STANFORD, Calif. — Venus shouldn't be dismissed as a possible abode for life, some scientists stress.
Sure, the planet's surface is famously inhospitable today — bone-dry and hot enough to melt lead, with an atmospheric pressure 90 times greater than that of Earth at sea level. To feel that same amount of squeeze on our planet, you'd have to descend about 3,000 feet (900 meters) into the oceans.
But Venus was a temperate world long ago, with seas that persisted for eons — perhaps 2 billion years or more, according to recent modeling research. [Photos of Venus, the Mysterious Planet Next Door]
Venus may therefore have been a habitable planet "for much of solar system history," astrobiologist David Grinspoon, a senior scientist at the Planetary Science Institute in Tucson, Arizona, said Thursday (April 12) during a talk at the Breakthrough Discuss conference here at Stanford University.
And Earth's so-called sister planet could potentially support life to this day, at least in places. Though Venus' surface has gone hellish hothouse, the environment a few dozen miles high in the skies is pretty benign, Grinspoon and others have stressed. Temperatures and pressures up there are close to those of Earth's surface, so it's possible that Venusian life — if it ever existed — didn't die out with the dramatic climate shift long ago but rather retreated into the clouds.
Those clouds are made mostly of sulfuric acid, which would seem to argue against the Venus-life idea. But over the last few decades, biologists have found all manner of hardy microbes here on Earth capable of tolerating similarly extreme conditions. And these same acidic Venus clouds could potentially provide chemical energy to any microbes that may be floating around up there, researchers have said.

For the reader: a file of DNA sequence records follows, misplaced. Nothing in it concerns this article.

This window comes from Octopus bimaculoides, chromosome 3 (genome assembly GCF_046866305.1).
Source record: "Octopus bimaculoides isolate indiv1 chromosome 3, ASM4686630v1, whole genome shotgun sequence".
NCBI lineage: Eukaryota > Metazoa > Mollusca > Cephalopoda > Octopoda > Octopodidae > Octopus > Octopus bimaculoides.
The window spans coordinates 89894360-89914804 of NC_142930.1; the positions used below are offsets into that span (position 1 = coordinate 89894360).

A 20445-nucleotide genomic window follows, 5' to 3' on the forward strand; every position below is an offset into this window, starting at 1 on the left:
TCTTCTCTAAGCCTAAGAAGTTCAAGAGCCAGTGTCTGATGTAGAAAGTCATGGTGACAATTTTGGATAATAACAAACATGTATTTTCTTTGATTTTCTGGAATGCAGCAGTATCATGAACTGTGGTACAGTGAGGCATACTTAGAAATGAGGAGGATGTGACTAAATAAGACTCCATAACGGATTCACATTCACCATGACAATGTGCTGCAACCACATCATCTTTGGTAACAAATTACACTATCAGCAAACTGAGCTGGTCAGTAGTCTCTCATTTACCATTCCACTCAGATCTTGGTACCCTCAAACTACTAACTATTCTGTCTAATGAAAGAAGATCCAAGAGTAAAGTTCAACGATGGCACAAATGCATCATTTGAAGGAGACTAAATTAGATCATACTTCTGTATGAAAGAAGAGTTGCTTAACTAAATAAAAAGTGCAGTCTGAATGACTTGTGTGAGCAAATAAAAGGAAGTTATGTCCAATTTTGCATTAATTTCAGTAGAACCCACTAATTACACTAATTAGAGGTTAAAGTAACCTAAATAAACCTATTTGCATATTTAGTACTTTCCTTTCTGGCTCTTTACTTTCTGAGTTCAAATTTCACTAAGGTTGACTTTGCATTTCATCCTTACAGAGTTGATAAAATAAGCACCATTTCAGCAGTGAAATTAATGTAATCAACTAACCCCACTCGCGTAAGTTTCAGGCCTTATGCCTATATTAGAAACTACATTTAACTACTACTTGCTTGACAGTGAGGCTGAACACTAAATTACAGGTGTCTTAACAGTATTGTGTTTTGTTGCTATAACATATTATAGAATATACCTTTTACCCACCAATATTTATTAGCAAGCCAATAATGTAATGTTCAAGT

Intriguingly, Venus' upper atmosphere also abounds with a mysterious compound that absorbs ultraviolet (UV) radiation, the high-energy light that causes sunburns here on Earth. Nobody knows what this stuff is or where it comes from, but some scientists have speculated that it could be a biological pigment — perhaps a sulfur-based sunblock of some sort.
And life didn't necessarily have to arise on Venus to thrive there, Grinspoon added: The planet has gobbled up many tons of Earth rocks that were blasted into space by violent impacts over the past 4.5 billion years, some of which may have sheltered unwittingly voyaging microbes. (Venus material has also made its way to Earth, so it's also possible that our planet was colonized long ago by native Venusians.)
Grinspoon isn't claiming that life exists on Venus, just that it's a possibility scientists should consider more seriously. And some of his colleagues agree.
For example, during a separate panel discussion here Thursday, the participating scientists were asked which solar system body they would visit first to search for alien life. Mars, the Jupiter moon Europa and the Saturn satellites Titan and Enceladus all got votes. But one of the Europa proponents — Cynthia Phillips, a planetary geologist at NASA's Jet Propulsion Laboratory in Pasadena, California — also gave a shout-out to the second rock from the sun.
"I think we should really take another look at Venus," Phillips said.